What Is Simple Church? (part 1)OK, in the absence of any other topics pressing on my brain right now, I want to take a few moments to define a term that I've already used in my blog, but may not be familiar to everyone who reads here. That's the term "Simple Church". You may know it as "Organic Church", "House Church", "New Testament Church", "Biblical Church".....there are many labels assigned to it.
I happen to like the term "Simple Church" in comparison to the others. "Organic Church" sounds to me like a bunch of Christian farmers! ;) "House Church" implies that it must meet in a house. While I do believe that a house is probably the best place for church to take place, it doesn't have to be limited to a house. "New Testament Church" is an attempt to say that we are doing things the way it was done in the New Testament. I'm not really opposed to this idea, but I do fear that the patterns in the New Testament are vague enough that we can't really claim to be doing things in the same way that they did. Hopefully, we're close to the same heart and goal, though! "Biblical Church" is unnecessarily antagonistic to the established churches all around us, by implying that they are not biblical.
So, I prefer "Simple Church". I started out using the term "House Church" and so often I verbalize that term. But in writing and thinking, I am trying to condition myself to be more consistent in calling it "Simple Church". Soooo, what is it, you ask?
Let me begin by telling you a little bit about how I got to this point. I grew up in church. My parents were always very active. My dad was always head of some committee, or a deacon, or an elder. And my mom always played piano or organ (depending on the needs -- there were several ladies who sort of rotated on the two instruments). At a young age, I began playing the piano, and by the time I was a teenager, I was playing the piano regularly for the services. Eventually, I went off to Bible college and got into ministry vocationally.
I held several positions in churches: Minister of Music, Associate Pastor, Pastor of Creative Arts... did a lot of "worship leading", preaching, teaching, counseling, etc. And there were many things that I saw in church that seemed to not make sense. But because "we've always done it that way", I just kept my mouth shut and went along with it, assuming it must be me who was wrong.
Several years ago, I reached a bit of a breaking point in this journey. A crossroads, if you will. One Sunday morning, I was standing on the platform looking out at the congregation before church started, and I felt a tremendous emptiness. Not emptiness in me. Emptiness in THEM. Well, it included me, but what I'm trying to say is that it wasn't that I was burned out. I wasn't disillusioned. I was just realizing that we were not really accomplishing much of lasting value in our efforts.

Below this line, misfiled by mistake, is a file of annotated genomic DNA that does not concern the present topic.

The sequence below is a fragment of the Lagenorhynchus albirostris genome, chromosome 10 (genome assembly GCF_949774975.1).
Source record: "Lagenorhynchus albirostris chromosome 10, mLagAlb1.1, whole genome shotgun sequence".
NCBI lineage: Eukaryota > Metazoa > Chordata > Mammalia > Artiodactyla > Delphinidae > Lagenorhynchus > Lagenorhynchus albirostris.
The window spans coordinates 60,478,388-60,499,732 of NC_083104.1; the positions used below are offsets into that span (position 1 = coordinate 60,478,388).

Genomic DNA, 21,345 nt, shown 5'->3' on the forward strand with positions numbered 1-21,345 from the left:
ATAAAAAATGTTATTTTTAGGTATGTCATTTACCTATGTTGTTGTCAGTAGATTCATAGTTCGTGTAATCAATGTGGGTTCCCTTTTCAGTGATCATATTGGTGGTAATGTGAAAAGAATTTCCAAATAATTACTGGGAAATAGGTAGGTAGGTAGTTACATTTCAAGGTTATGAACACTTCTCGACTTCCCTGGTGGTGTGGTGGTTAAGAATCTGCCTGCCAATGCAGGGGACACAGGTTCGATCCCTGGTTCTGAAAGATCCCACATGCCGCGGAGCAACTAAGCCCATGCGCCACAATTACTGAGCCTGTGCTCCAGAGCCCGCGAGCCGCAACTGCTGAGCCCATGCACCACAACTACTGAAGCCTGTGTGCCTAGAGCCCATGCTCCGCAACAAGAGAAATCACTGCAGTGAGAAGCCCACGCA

Every week, people came in, sat down, stood up when told to, sat back down when told to, sang the songs that I chose for them to sing (or some just stood there while others sang around them), sat there and listened to the preacher speak for a while, then got up, shared some nice pleasantries with those around them, and left again. I didn't know these people, and they didn't know me. I had no idea what their lives were like, and they knew nothing about mine. Unless I was able to get myself in a position near the right door to speak to them as they left, or unless they deliberately found me to speak to me, weeks and months could go by, and I wouldn't have a clue how they were doing spiritually.
What am I trying to convey here? Well, in my opinion, except for a handful of us who were paid to do things in the church service, and apart from a small group of volunteers who got recruited to do the things we "paid professionals" couldn't (or wouldn't??) do, there wasn't much for people to actually DO besides obey our instructions (sit, stand, sing) and listen to the Word. Is this what God intended "church" to be? A few doing a lot, while many do nothing? It wasn't their fault. If someone in that body had the gift of preaching, there was only one way for them to be able to exercise their gift: Leave and start their own church. There was no way for someone who had the gift of mercy to know that someone needed mercy unless it was announced from the pulpit. If someone had a song burning in their spirit that needed to be shared with the church, they had to come to me and "audition" in order to be "fit in" during some future service, if at all.
In other words, everything was being filtered through us: the staff. And if it didn't line up with "our" vision for the church, it didn't get addressed or allowed. And so we went on from week to week, month to month, year to year. But once I sensed that something was truly missing, I couldn't rest. The uneasiness ate away at me. The sense that there should be something different persisted in my thoughts. And I decided to search the Scriptures and pray.
What has come out of that is my understanding of "simple church". And next time, I'll explain what that means.
Until next time,